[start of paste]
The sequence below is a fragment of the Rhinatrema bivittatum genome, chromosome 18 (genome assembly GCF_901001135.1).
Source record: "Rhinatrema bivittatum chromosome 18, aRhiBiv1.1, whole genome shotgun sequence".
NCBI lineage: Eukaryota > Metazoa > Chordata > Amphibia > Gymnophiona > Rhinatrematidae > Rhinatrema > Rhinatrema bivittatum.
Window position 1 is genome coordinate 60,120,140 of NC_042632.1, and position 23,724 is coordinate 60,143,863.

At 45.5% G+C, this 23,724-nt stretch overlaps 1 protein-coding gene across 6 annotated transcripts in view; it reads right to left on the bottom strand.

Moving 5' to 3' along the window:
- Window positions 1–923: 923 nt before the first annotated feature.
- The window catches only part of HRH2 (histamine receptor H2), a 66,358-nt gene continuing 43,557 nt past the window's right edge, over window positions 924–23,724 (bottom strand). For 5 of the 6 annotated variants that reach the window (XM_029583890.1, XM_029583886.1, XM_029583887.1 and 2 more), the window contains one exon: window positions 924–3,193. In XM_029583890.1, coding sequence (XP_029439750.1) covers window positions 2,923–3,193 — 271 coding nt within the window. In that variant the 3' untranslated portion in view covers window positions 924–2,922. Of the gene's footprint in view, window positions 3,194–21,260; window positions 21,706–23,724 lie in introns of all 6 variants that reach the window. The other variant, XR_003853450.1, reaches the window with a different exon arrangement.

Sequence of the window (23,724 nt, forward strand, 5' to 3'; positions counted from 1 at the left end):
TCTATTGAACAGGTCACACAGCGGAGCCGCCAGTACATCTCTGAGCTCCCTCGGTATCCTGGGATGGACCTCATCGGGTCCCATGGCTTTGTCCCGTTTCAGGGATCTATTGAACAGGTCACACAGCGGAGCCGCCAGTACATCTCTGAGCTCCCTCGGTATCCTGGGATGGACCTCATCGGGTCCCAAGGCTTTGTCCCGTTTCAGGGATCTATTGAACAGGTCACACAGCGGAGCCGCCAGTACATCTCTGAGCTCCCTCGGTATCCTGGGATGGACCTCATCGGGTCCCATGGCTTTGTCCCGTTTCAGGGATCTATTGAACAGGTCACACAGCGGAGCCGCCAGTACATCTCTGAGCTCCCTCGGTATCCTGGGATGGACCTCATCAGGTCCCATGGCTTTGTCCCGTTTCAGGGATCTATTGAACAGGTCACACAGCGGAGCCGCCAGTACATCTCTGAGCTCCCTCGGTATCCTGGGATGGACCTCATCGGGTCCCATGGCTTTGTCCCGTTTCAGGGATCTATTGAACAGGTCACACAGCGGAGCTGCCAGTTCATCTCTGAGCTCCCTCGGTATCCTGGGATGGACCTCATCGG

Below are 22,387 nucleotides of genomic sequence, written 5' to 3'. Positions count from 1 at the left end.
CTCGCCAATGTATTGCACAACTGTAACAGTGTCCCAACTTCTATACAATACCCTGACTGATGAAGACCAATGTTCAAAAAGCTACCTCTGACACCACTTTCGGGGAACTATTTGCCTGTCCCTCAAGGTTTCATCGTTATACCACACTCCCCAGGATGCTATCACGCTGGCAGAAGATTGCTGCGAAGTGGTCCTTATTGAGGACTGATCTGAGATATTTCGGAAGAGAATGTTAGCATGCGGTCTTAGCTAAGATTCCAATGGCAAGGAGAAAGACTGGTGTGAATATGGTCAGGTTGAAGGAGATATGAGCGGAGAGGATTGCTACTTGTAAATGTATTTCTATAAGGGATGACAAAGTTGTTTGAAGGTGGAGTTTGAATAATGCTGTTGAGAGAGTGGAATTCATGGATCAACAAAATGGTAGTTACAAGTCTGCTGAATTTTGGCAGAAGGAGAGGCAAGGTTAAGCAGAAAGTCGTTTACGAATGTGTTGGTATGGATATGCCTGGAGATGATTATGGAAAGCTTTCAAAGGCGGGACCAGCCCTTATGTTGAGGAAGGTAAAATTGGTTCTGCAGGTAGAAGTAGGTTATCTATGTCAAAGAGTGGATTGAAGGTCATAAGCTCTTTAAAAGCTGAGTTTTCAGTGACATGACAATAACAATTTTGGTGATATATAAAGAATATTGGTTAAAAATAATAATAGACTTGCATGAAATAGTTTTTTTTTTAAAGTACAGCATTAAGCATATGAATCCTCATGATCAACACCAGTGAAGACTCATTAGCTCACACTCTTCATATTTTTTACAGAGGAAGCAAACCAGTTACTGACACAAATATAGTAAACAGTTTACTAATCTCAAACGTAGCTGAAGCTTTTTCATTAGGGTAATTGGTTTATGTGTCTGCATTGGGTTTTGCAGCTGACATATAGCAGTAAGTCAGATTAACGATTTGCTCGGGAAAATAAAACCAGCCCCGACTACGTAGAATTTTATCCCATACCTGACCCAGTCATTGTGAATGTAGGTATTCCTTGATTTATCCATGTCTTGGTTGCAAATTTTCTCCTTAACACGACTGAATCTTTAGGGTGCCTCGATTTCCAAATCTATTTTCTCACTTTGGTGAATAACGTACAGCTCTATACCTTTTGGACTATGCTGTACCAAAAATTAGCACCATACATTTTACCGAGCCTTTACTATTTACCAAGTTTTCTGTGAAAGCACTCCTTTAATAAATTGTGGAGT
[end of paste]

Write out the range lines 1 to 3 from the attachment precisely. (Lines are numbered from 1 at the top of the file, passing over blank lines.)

The sequence below is a fragment of the Rhinatrema bivittatum genome, chromosome 18 (genome assembly GCF_901001135.1).
Source record: "Rhinatrema bivittatum chromosome 18, aRhiBiv1.1, whole genome shotgun sequence".
NCBI lineage: Eukaryota > Metazoa > Chordata > Amphibia > Gymnophiona > Rhinatrematidae > Rhinatrema > Rhinatrema bivittatum.